Heavy alcohol abuse is known to have immediate lasting and damaging effects on several major organs. These include our brain, heart, liver, and pancreas.
Similar to other commonly abused drugs, alcohol overdose is considered a health crisis. Having too much blood in our system can interfere with regulating our breathing, heart rate, and body temperature. If left untreated, this can lead to brain damage and death.
Signs of an alcohol overdose can include some or all of the following symptoms:
- Being confused
- Slowed or irregular breathing
- Clammy skin
- Lack of a gag reflex
- Low body temperature, paleness, or blue skin color
Seeking medical attention for anyone in this health crisis is imperative for their survival.
Alcohol withdrawal can be dangerous as well. Alcohol withdrawal will be different for everyone and is dependent on several factors, including how much alcohol you drank, your own body chemistry, and how long you have abused alcohol. It can last anywhere from 24 to 72 hours. Alcohol withdrawal may include some or all of the following symptoms:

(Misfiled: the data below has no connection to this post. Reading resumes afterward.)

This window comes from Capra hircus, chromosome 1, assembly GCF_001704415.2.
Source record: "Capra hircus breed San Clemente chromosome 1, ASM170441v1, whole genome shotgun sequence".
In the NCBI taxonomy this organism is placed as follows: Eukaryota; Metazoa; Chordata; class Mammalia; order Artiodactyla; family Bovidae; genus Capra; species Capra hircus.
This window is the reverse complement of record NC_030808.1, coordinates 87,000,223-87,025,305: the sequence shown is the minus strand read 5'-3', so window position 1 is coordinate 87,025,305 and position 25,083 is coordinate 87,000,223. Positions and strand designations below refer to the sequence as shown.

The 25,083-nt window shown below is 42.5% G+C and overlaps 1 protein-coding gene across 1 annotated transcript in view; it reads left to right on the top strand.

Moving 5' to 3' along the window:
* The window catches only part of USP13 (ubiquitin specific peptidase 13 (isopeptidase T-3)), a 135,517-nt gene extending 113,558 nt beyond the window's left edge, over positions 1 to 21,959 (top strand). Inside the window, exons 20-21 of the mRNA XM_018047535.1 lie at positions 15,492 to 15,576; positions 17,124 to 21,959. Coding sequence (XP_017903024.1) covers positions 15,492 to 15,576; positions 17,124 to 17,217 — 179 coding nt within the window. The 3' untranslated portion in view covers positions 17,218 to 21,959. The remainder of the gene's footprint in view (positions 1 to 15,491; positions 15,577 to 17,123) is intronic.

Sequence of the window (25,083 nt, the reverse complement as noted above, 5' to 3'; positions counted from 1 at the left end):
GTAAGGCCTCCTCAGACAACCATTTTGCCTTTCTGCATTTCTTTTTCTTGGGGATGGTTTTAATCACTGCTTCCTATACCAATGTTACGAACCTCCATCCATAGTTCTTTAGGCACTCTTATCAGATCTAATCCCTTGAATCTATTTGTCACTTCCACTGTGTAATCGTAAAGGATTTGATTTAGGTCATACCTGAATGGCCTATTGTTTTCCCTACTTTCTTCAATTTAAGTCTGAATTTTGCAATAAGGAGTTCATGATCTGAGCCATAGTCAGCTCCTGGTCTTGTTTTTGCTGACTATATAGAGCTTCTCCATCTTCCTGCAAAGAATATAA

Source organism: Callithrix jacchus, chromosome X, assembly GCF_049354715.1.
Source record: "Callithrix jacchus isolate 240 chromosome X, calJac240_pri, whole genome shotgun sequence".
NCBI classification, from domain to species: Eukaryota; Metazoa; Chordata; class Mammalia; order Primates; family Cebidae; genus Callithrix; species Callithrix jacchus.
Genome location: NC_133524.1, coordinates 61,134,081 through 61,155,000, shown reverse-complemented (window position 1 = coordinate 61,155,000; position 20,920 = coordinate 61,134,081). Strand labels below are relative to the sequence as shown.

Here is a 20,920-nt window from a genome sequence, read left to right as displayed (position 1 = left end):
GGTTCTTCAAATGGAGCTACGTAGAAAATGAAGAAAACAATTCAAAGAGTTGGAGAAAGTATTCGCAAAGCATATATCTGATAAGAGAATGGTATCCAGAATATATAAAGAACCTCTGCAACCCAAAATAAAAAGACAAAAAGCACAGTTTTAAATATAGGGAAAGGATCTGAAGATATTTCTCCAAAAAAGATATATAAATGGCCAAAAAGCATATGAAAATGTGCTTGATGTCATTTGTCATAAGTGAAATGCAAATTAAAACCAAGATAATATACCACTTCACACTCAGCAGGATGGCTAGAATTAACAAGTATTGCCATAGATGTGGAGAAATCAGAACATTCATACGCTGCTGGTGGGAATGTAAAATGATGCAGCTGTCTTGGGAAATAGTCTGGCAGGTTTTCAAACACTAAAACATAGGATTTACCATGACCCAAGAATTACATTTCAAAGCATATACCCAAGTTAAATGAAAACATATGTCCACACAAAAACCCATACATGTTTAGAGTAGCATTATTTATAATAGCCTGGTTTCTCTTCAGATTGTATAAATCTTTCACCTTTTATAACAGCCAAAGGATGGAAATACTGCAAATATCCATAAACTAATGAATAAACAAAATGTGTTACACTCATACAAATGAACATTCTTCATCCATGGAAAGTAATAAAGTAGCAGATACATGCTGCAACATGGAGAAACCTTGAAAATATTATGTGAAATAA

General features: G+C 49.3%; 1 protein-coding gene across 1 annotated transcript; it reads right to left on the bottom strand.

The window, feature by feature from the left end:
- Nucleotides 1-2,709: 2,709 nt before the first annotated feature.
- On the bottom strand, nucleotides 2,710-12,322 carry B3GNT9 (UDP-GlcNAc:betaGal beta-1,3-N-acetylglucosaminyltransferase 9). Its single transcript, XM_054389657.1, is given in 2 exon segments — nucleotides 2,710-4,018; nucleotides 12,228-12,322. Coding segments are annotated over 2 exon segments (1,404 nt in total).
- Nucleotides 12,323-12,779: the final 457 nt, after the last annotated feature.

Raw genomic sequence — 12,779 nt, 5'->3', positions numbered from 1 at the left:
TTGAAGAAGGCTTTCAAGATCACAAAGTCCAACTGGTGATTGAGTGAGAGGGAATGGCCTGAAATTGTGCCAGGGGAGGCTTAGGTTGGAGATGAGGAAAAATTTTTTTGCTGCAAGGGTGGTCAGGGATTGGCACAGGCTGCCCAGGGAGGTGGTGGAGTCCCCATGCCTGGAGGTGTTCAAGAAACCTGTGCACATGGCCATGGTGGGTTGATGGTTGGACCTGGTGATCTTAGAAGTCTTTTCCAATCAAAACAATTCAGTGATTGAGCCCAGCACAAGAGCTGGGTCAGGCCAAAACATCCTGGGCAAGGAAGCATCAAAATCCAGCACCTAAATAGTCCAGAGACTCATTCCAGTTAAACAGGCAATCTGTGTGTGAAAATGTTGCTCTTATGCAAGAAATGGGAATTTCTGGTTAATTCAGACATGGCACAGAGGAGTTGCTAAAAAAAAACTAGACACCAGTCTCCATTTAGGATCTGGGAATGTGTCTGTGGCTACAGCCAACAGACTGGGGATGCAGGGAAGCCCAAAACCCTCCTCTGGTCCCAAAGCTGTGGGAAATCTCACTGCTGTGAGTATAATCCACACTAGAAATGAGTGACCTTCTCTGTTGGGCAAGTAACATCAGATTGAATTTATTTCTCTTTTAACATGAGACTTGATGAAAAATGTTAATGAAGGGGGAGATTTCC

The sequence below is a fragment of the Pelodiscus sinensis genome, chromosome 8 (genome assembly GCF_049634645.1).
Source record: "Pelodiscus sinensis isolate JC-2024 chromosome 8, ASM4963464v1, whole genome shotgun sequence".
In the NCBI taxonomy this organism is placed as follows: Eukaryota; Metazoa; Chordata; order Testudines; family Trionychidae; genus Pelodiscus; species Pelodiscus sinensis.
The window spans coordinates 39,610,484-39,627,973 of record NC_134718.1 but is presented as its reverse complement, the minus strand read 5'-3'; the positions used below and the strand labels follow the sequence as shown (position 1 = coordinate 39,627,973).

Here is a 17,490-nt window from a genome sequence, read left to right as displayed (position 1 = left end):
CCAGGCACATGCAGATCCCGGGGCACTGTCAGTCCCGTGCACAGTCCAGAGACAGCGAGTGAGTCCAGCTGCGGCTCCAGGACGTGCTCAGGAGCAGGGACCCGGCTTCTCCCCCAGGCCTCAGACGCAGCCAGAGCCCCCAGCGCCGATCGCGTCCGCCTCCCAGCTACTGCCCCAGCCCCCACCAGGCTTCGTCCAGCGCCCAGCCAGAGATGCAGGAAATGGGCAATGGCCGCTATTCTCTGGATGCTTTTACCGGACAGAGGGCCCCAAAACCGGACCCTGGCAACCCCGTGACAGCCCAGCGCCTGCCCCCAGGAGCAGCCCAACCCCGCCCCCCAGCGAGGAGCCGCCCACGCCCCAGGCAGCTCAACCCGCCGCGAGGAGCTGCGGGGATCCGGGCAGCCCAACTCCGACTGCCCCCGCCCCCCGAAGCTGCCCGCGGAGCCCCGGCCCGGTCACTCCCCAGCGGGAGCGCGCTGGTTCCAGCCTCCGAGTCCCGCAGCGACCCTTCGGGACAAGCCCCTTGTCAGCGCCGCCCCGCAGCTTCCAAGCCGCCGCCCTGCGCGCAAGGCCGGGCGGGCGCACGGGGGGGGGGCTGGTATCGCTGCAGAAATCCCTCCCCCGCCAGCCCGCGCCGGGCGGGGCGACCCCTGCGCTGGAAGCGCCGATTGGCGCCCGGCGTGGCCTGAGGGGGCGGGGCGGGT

- Difficulty thinking
- Nausea and vomiting
- Rapid heart rate
- Hand tremors
Alcohol withdrawal has the potential to turn into what is called complicated withdrawal, which can cause seizures. This is a health crisis and warrants immediate medical attention as it can cause death.
Our Alcohol Rehab in Kentucky
At our alcohol rehab in Kentucky, we are able to design treatment for your specific needs. This begins with determining the level of care that would be the best fit for you at this moment. We pride ourselves on being a judgment-free zone.
We have a Residential Inpatient program that has you stay on sight so you can focus on your recovery journey during the day by engaging in evidence-based addiction treatment with our trained Mental Health Professionals.
We offer a Partial Hospitalization Program. With this option, you would be able to stay at home and come to the recovery center for 4 to 6 hours per day 3 to 5 times per week.